The station is provided with a plurality of access points AP1 , AP2, ..., APn+2. According to an embodiment, the number of access points in the stations equals or exceeds the number of mobile clients in the vehicle. This would advantageous, when designing a wireless offload system for public transportation vehicles, since it would enable one-to- one correspondence, i.e. one mobile client connected to one access point. However, while being feasible in most occasions, there may appear a situation where the number of access points in the stations is less than the number of mobile clients in the vehicle.

In Figure 4, the control unit, i.e. the Offload controller, is shown as a separate unit having control over all access points AP1 , AP2, ... , APn+2. However, it is also possible that one of the access points operates as the control unit, wherein the other access points need to share their client information at least to the access point operation as the control unit. Moreover, it is possible to implement the operation of the control unit as distributed software shared to two or more, possibly all access points, wherein all the client information needs to be shared among all access points participating to the control unit operation. As a further option, it is possible that one or more, possibly all mobile clients operates as the control unit, wherein all the client information needs to be shared by all access points among the mobile clients participating to the control unit operation.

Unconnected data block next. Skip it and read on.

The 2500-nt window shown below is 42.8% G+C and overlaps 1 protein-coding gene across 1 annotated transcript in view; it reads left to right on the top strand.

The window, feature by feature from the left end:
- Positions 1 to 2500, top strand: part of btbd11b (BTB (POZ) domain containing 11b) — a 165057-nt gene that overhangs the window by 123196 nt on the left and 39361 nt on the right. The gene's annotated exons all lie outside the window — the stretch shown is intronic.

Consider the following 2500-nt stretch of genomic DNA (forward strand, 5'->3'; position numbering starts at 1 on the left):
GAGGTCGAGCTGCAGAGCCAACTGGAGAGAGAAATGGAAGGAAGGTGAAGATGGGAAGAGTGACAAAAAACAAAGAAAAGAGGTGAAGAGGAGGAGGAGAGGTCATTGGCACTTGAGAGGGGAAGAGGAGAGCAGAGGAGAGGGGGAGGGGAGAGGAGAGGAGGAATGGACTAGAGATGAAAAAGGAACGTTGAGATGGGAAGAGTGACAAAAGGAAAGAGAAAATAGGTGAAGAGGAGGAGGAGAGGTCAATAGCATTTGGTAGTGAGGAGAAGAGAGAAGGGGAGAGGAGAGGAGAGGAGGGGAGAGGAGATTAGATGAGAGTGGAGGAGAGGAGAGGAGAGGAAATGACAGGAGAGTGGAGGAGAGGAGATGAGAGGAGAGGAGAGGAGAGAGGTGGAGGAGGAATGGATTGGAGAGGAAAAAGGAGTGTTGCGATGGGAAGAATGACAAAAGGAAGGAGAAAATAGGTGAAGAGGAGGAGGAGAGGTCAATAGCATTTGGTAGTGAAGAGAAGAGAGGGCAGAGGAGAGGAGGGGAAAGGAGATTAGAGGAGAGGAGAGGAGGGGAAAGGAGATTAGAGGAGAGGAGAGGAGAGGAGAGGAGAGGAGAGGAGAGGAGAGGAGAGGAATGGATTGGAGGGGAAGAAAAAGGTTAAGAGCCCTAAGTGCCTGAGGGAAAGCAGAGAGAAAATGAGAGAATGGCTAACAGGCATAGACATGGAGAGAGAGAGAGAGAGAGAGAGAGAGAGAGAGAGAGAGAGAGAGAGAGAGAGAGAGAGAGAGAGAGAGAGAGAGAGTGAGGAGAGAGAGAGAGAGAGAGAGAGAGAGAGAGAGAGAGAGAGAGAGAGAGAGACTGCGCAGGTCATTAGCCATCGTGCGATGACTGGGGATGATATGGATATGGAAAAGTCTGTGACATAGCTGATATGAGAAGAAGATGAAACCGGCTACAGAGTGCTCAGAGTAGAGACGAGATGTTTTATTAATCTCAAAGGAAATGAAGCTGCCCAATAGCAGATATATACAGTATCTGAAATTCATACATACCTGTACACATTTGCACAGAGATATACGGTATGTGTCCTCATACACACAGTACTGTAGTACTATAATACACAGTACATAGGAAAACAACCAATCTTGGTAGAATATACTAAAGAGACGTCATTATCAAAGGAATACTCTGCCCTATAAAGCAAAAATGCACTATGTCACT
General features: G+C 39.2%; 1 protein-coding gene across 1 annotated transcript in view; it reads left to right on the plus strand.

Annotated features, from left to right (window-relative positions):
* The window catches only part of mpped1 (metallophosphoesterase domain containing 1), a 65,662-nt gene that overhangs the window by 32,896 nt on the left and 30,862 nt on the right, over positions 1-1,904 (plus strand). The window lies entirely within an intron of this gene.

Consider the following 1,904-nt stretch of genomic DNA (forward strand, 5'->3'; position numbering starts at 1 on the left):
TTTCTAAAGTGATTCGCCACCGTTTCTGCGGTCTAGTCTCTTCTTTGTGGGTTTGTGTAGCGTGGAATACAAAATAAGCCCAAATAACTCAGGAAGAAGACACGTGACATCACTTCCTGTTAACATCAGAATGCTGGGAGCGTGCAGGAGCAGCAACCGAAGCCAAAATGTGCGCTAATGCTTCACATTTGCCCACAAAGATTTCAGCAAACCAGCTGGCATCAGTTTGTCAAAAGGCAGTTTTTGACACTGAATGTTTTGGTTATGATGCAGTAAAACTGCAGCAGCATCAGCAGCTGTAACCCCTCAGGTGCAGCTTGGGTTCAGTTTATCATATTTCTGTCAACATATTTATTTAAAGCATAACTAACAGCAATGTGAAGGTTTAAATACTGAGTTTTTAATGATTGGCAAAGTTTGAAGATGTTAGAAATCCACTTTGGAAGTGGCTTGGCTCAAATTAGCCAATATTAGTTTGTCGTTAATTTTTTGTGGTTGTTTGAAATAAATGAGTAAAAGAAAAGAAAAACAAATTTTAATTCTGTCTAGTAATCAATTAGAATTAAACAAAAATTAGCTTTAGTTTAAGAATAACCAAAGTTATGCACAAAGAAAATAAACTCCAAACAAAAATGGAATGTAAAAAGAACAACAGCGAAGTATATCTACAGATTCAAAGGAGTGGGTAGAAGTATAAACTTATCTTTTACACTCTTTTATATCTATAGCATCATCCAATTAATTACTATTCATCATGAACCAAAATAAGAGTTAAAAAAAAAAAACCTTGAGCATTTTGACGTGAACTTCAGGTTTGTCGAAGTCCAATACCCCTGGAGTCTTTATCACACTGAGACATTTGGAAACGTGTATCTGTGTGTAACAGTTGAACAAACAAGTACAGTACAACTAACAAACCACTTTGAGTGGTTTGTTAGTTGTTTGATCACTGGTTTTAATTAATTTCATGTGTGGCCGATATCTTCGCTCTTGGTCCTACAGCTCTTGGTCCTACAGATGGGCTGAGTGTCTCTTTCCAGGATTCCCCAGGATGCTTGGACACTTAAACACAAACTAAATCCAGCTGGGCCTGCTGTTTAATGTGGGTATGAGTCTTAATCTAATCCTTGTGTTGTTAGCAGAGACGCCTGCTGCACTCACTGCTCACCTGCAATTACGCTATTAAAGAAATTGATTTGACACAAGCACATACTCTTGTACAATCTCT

For the implementation of the embodiments, it is irrelevant in which format the client information is shared. For example, JavaScript Object Notation (JSON) formatting can be used for sharing the client information as shown below.

{

"id": "Client A",

"access points":

{ "id": "AP 1 ", "Signal quality": "3" },

{ "id": "AP 2", "Signal quality": "4"}

}

Referring back to Figure 3, the control unit determines that each of the plurality of mobile clients has been connected to an access point. There are many options for the control unit to make the decision. The number of mobile clients in the vehicle may be known to the control unit in advance, and after the correct number of mobile clients has been connected to the access point, the decision is made. Alternatively or in addition, there may be a timer running, for example, from the moment of the vehicle arriving to the station or from the first client connection established to an access point, and after a predetermined threshold of the timer is reached, it is concluded that all clients have connected to the access points. It is noted herein that there may appear a situation that one or more of the vehicle subunits, such as train cars, while having a mobile client unit may nevertheless have no data to be offloaded. Therefore, it is not advisable to have such mobile client units connected to the access points.